Alnylam’s Lumasiran Sees Positive Results for Ultra-Rare Kidney Disease

The trial met its primary efficacy endpoint and all tested secondary endpoints.

Cambridge, Massachusetts-based Alnylam Pharmaceuticals announced positive results from its ILLUMINATE-A Phase III trial. The study was investigating lumasiran, an RNAi therapeutic that targets glycolate oxidase (GO) for the treatment of primary hyperoxaluria type 1 (PH1).

The trial met its primary efficacy endpoint and all tested secondary endpoints. The primary efficacy endpoint was percent change from baseline, compared to placebo, in 24-hour urinary oxalate excretion averaged across months three to six.

PH1 is an ultra-rare disease where excessive oxalate production causes calcium oxalate crystals to deposit in the kidneys and urinary tract. This can lead to painful and recurrent kidney stones and nephrocalcinosis.

Lumasiran is the company’s RNA interference (RNAi) therapeutic. RNAi is a natural cellular process that silences genes. They utilize small interfering RNA (siRNA). RNAi drugs leverage strands of genetic material that attach to genes and turn them off.

“We are very pleased to report positive topline Phase III results for lumasiran, our third wholly-owned investigational RNAi therapeutic,” said Akshay Vaishnaw, president of R&D at Alnylam. “Patients living with PH1 and their families are faced with the burden of recurrent and painful stone events and a progressive and unpredictable decline in kidney function that ultimately results in end-stage renal disease and the need for intensive dialysis as a bridge to dual liver/kidney transplantation.”

The trial enrolled about 30 patients with PH1 aged six and above at 16 study sites in eight countries. Patients were randomized 2:1 to receive lumasiran or placebo. Lumasiran was dosed at 3 mg/kg each month for three months followed by quarterly maintenance doses.

At six months, the lumasiran group met the primary endpoint as well as all six secondary endpoints, including the proportion of lumasiran patients that achieved near-normalization or normalization of urinary oxalate levels compared to placebo.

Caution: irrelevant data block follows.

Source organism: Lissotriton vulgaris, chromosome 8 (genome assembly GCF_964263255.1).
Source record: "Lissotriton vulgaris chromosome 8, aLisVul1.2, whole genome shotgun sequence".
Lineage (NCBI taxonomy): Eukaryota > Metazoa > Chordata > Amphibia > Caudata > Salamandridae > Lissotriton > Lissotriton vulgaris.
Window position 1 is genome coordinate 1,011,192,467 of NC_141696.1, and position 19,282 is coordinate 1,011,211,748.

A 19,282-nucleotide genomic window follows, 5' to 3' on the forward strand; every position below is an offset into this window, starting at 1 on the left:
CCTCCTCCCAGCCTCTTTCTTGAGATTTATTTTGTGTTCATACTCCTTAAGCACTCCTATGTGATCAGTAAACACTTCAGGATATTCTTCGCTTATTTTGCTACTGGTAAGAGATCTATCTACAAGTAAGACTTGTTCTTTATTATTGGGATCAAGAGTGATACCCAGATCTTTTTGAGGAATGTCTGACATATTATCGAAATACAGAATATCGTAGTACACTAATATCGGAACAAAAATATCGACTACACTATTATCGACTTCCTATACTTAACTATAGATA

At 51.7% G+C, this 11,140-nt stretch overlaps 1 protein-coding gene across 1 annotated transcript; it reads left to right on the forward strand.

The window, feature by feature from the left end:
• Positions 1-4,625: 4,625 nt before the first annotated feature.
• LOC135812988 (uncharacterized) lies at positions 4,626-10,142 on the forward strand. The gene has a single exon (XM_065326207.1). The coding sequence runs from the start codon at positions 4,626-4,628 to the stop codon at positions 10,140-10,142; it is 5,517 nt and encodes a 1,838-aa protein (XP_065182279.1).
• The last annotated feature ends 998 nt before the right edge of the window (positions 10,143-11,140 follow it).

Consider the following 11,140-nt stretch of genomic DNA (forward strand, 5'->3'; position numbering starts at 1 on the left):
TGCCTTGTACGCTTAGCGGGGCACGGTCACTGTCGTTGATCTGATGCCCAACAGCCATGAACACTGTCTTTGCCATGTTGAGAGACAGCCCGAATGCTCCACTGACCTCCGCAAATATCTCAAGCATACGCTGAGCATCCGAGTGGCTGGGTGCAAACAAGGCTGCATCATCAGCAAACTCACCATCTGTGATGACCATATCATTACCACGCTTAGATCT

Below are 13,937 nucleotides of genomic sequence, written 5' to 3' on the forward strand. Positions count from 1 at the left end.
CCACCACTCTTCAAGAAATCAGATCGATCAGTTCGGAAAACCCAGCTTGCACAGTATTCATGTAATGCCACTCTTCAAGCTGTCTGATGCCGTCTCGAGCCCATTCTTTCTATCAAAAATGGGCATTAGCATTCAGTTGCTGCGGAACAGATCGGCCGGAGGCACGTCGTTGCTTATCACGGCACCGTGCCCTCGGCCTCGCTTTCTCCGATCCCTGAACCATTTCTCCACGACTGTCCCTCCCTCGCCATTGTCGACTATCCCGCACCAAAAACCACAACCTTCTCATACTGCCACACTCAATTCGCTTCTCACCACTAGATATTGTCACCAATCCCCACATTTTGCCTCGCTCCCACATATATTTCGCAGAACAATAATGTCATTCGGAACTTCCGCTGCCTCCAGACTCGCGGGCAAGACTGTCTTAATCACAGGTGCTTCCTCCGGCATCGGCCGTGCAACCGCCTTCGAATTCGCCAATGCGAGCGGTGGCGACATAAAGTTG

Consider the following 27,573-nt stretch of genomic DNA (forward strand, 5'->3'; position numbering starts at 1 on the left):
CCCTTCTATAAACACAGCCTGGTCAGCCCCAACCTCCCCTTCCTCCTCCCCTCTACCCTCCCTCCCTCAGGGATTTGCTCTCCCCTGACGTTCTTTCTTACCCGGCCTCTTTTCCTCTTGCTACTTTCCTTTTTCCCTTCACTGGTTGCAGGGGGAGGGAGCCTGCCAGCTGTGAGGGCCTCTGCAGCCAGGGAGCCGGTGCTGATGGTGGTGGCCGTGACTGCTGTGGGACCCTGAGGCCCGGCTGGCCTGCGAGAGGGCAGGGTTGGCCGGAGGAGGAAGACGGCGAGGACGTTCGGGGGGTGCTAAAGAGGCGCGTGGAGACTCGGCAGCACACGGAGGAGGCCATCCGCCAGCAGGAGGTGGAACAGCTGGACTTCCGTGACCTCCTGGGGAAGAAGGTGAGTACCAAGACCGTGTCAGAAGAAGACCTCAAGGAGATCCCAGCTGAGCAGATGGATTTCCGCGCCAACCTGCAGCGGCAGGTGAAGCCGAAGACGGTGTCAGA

There were no serious or serious adverse events in the trial. The drug was generally well-tolerated with an overall profile consistent with what was seen in Phase I/II and in open-label extension studies of the drug.

The drug has been given Orphan Drug Designations and Breakthrough Therapy Designation from the FDA and a Priority Medicines (PRIME) designation from the European Medicines Agency (EMA).

“Lumasiran results in ILLUMINATE-A mark our third positive Phase III study readout in 2019, positioning Alnylam with the potential for four marketed products by the end of 2020, assuming positive regulatory reviews,” said John Maraganore, chief executive officer of Alnylam. “We believe this achievement also provides further support of our relatively high product development success rate linked to selection of genetically validated targets and a modular and reproducible platform. With these results in hand, we believe that we’re on track to exceed our Alnylam 2020 guidance, building — by the end of 2020 —a global, multi-product, commercial-stage company with a robust portfolio of clinical-stage programs for future growth and an organic product engine for sustainable innovation and patient impact.”

Dicerna is also developing a drug for PH1 dubbed DCR-PHXC, currently in a pivotal clinical trial. It is also an RNAi drug.

Maraganore told STAT, “Competition is always great to have. It’s great for patients, first and foremost. We do believe we’re anywhere from 9 to 12 months ahead of any competitor.”